CBO: U.S. Could Default on Debt Between July & September

February 15, 2023

The Congressional Budget Office (CBO) said on Wednesday that the government’s ability to keep paying its bills and prevent defaulting on its debt will hit a wall sometime between July and September.

That’s a slightly longer deadline than the one predicted by Treasury Secretary Janet Yellen. She has warned Congress that “extraordinary measures” to prevent debt default would likely “be exhausted before early June.”

The federal government hit its $31.4 trillion debt limit on January 19, and has been undertaking Yellen’s “extraordinary measures” ever since.

“If the debt limit is not raised or suspended before the extraordinary measures are exhausted, the government would be unable to pay its obligations,” the CBO said in Wednesday’s report. “As a result, the government would have to delay making payments for some activities, default on its debt obligations or both.”

In a speech on Tuesday, Yellen warned that a debt default would spell “catastrophe.”

“Household payments on mortgages, auto loans, and credit cards would rise, and American businesses would see credit markets deteriorate,” she said. “On top of that, it is unlikely that the federal government would be able to issue payments to millions of Americans, including our military families and seniors who rely on Social Security.”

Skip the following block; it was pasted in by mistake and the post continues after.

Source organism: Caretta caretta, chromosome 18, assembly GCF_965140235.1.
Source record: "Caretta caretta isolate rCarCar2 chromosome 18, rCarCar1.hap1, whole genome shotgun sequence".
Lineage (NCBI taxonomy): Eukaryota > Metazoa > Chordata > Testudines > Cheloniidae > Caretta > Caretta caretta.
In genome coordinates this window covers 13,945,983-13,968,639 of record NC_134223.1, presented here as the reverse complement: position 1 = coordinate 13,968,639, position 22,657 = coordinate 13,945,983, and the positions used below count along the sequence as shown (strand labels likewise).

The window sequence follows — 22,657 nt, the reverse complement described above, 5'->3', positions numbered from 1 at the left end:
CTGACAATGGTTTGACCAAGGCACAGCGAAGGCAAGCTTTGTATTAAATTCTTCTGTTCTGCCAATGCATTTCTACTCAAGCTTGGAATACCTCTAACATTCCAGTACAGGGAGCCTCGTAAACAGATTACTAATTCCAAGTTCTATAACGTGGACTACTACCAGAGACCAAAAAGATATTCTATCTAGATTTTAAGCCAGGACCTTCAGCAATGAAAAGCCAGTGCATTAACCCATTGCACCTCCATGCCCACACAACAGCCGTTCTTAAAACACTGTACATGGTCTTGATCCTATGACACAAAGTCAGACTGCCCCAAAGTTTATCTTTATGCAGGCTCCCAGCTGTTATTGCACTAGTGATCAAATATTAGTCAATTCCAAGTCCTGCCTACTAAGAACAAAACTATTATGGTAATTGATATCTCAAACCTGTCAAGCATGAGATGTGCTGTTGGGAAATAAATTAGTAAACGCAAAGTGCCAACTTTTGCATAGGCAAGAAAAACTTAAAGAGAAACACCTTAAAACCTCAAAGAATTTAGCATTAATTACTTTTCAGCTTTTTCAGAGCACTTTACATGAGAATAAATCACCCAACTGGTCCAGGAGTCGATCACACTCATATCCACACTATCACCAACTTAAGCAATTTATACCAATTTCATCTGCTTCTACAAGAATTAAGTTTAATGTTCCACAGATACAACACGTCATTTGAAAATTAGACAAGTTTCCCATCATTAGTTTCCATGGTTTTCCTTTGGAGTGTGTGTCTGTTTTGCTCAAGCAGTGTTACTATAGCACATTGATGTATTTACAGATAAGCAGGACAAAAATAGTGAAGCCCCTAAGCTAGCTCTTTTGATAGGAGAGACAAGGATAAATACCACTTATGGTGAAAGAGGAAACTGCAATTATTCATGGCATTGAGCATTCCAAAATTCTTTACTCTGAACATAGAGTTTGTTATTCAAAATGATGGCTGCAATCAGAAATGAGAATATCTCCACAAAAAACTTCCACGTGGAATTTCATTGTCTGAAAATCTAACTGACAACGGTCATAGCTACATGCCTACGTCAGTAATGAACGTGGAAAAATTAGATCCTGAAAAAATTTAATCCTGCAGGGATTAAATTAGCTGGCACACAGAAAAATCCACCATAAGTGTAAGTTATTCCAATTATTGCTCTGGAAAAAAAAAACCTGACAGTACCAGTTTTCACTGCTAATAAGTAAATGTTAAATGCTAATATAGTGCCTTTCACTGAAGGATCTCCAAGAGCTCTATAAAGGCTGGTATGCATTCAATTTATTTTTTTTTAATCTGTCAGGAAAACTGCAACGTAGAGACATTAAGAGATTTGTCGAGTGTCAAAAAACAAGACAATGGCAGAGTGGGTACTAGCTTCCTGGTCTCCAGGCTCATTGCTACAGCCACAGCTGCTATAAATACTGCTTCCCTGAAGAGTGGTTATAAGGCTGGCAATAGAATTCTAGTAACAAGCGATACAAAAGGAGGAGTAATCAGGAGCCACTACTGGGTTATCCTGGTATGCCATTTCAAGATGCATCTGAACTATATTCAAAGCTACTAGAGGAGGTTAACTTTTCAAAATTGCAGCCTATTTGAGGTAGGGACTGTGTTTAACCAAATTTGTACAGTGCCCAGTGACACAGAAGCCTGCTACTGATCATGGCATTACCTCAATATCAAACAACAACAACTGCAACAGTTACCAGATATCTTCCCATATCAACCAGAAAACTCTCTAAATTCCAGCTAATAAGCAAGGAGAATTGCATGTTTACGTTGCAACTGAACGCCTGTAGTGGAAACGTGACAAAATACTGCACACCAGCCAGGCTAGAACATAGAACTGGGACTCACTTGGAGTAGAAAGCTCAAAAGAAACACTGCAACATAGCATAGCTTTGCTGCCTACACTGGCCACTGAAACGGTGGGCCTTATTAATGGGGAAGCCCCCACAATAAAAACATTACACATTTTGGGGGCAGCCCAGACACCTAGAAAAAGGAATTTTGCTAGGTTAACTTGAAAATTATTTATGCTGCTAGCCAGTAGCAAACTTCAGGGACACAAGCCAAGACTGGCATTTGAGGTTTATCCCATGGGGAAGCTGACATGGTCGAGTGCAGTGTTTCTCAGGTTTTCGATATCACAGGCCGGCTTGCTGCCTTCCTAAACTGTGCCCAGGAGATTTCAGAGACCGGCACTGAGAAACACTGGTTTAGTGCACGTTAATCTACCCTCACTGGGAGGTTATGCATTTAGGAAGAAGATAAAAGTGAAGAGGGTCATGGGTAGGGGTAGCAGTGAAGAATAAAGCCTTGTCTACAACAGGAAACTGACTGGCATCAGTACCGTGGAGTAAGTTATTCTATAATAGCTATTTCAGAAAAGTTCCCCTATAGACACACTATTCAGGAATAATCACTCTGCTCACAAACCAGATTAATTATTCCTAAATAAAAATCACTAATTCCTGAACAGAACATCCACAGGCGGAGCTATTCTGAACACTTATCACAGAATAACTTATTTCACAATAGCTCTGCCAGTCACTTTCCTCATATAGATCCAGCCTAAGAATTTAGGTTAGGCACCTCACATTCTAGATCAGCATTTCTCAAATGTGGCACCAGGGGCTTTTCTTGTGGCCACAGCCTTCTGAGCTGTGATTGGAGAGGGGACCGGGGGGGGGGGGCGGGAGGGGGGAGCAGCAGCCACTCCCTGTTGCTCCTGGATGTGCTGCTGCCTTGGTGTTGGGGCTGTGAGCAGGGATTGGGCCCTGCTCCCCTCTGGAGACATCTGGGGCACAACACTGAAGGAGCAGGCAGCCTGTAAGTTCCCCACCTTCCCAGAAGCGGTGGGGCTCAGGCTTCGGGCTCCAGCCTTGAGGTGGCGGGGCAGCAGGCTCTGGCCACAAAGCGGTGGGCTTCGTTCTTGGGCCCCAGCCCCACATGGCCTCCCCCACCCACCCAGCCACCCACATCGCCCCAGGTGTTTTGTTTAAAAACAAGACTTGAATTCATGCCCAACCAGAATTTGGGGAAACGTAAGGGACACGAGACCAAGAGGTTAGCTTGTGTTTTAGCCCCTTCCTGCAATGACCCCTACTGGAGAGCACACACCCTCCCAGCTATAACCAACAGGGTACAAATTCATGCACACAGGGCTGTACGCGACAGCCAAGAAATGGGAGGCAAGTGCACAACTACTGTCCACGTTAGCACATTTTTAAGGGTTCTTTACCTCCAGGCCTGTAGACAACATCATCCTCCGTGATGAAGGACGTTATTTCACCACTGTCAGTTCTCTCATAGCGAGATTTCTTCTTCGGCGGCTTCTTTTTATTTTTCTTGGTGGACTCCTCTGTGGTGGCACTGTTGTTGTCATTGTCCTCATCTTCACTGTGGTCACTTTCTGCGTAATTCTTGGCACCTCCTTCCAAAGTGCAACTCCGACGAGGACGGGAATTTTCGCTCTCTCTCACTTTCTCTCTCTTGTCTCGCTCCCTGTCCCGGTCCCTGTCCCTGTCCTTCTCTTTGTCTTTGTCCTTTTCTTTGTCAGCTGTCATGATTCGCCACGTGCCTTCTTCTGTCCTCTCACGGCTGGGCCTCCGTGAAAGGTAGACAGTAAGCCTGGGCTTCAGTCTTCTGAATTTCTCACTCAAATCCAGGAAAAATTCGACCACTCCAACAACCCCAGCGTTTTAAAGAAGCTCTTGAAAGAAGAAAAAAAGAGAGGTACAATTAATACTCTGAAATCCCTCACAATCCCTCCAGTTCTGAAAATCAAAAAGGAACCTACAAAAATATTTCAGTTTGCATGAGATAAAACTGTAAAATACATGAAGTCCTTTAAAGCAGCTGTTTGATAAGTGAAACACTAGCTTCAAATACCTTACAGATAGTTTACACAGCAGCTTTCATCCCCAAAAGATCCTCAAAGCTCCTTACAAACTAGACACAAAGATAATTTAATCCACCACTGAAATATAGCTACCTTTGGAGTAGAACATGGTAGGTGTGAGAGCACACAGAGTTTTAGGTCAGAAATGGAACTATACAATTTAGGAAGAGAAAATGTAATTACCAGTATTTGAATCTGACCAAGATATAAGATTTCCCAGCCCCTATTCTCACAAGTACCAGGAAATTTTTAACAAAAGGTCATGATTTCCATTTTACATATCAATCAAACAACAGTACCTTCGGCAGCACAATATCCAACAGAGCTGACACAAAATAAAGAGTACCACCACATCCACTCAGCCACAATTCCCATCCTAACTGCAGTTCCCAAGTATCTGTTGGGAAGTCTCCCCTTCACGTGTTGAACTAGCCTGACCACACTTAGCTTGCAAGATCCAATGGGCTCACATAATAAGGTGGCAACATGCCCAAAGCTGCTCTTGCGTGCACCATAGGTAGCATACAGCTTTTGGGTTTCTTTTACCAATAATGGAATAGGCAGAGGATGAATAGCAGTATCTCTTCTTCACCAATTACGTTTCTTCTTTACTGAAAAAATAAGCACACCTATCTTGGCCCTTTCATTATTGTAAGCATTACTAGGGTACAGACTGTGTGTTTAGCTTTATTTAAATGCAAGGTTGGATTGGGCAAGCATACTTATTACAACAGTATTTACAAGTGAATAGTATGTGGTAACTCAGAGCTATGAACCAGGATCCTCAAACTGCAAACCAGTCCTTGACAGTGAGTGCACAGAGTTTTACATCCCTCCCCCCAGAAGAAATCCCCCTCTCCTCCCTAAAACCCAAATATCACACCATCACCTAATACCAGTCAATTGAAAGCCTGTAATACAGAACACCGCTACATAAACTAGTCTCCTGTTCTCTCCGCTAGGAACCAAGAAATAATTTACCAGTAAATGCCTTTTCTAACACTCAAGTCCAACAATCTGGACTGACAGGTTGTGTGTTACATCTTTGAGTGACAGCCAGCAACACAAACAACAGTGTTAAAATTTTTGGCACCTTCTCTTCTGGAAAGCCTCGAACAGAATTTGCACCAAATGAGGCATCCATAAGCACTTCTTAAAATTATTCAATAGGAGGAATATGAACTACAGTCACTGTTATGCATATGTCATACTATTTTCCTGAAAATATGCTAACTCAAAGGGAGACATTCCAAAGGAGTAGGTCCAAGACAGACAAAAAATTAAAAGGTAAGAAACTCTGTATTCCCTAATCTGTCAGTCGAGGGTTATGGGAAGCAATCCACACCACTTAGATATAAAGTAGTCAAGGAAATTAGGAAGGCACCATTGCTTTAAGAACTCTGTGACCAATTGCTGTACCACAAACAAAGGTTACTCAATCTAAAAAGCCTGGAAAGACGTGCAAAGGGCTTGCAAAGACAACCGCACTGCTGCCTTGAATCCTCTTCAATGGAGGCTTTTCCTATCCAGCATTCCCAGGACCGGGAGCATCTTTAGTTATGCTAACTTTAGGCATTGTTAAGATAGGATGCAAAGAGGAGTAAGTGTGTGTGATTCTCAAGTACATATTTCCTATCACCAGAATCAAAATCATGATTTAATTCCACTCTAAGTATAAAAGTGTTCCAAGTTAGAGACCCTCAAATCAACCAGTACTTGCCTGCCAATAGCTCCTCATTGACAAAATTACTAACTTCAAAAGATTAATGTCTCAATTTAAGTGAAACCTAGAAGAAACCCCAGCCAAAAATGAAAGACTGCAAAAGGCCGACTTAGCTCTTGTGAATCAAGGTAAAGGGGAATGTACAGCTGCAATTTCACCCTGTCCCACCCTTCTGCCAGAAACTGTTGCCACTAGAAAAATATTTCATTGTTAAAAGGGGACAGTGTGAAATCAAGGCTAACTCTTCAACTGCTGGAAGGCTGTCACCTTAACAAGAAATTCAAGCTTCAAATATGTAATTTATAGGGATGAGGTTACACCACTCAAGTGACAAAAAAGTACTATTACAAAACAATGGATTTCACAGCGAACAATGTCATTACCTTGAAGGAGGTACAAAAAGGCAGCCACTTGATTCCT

According to Moody’s Analytics, a stock market plunge as a result of a U.S. debt default could wipe out 6 million jobs and $15 trillion in wealth.

The United States has never defaulted on its debt. But it has repeatedly come close, perhaps most notably in 2011 when the U.S. suffered its only credit rating downgrade in its history, amid the rise of the conservative tea party movement in the House.

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